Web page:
Grapefruit juice and medication a potent mix

New studies on the effect of grapefruit juice on medication has found it can interact with many drugs, sometimes with dangerous consequences.

Drinking the juice with medication can change the way the drug works in the body.

Researchers have learned that the fruit temporarily knocks out an enzyme in the intestine, an effect that can last for 24 hours after consumption. Certain drugs get into the body through this enzyme.

Once grapefruit is added to the mix, the drug isn't metabolized and seeps through the gut and into the bloodstream.

"You don't have to worry about that with most drugs. Most drugs have a big margin of safety," says researcher David Spence.

"You could take ten times the dose of penicillin and it would be very unlikely to cause trouble. But for some drugs, there's a narrow margin of safety. A narrow difference between an effective dose and a toxic dose."

Can affect blood pressure, kidneys

Those drugs include ones that lower blood pressure. Blended with grapefruit jucie, the drugs can force your blood pressure to go too low. The heart beats too quickly, you might feel weak and even collapse.

In severe cases, grapefruit, in combination with drugs used to lower cholesterol, can lead to kidney problems.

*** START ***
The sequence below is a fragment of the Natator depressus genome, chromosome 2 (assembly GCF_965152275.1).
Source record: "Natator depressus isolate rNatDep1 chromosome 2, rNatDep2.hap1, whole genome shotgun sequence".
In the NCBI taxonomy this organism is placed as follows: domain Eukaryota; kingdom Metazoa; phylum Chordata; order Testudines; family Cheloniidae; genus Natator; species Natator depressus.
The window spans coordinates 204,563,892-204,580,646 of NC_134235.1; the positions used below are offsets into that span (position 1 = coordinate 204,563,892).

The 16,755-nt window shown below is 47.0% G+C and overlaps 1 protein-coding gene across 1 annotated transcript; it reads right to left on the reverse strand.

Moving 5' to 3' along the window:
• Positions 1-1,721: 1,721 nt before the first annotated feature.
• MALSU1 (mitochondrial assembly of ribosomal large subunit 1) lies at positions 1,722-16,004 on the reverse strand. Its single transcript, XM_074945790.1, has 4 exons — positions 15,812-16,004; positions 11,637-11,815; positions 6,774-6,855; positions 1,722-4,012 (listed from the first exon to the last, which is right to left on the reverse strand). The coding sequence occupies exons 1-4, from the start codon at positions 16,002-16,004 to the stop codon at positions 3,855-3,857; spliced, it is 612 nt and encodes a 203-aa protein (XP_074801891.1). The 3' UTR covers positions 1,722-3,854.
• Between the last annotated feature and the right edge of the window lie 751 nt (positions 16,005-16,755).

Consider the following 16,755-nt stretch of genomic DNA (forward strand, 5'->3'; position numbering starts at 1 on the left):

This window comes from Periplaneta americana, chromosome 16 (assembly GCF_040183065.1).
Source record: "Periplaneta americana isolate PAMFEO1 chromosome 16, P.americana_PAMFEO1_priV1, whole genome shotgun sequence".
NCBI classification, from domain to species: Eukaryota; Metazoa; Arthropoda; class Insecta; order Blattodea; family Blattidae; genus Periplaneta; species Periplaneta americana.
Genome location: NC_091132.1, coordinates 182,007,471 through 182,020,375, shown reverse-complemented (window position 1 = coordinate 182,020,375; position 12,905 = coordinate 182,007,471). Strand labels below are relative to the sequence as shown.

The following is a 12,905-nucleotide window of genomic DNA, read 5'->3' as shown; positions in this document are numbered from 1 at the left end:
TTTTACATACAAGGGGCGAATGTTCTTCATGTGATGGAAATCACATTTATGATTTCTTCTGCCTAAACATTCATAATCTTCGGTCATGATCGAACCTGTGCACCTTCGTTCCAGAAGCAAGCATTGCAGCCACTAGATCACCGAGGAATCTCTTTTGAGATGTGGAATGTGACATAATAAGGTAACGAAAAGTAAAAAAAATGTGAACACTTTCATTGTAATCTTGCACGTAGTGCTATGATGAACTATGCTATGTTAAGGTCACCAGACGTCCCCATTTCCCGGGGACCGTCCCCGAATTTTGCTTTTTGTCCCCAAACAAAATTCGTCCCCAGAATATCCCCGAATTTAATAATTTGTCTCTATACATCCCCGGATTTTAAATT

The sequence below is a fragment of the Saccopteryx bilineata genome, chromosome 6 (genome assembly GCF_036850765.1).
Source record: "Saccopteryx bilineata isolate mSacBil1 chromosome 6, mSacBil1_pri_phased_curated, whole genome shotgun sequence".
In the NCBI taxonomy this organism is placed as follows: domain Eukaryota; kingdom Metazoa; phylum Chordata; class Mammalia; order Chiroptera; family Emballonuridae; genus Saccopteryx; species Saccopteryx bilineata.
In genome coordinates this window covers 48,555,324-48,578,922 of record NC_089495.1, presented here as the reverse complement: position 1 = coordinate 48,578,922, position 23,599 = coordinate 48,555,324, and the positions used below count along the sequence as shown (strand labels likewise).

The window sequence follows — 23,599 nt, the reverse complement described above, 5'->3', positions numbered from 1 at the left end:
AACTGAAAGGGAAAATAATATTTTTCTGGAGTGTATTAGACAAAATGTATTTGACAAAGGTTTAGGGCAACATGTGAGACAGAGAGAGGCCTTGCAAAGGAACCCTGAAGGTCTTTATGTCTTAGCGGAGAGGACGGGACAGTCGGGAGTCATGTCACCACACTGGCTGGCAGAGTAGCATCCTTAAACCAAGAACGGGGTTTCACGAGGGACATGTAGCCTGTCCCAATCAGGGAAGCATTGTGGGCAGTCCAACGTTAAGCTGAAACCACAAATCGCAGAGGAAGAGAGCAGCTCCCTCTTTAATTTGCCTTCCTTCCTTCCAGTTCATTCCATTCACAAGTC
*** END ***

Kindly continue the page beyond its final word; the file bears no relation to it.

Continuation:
The allergy medication, Seldane, combined with grapefruit juice, is especially dangerous. At least one death is blamed on the combination. Seldane is no longer available in Canada.

The known list of drugs that interact with grapefruit juice is growing. Pharmacists are instructed to warn their clients of the dangers. Spence says that's not enough.

"I think there needs to be labelling of grapefruit and grapefruit juice saying check... with your pharmacist or check with your doctor before you take this food substance if you're on medications."

Spence says people should be alarmed by the "grapefruit effect," and he wishes the federal government would take it more seriously.

It's not just grapefruit. There's evidence the Valencia oranges may have a more modest effect. And research continues on other products such as red wine, tea, corn and seaweed.

There is an up side to grapefruit juice: besides providing vitamin C, it can make some drugs more potent.

"One of the AIDs drugs, called saquinavir, has routinely been given with grapefruit juice because it's expensive and when you take it with grapefruit you don't have to use as much," says Spence.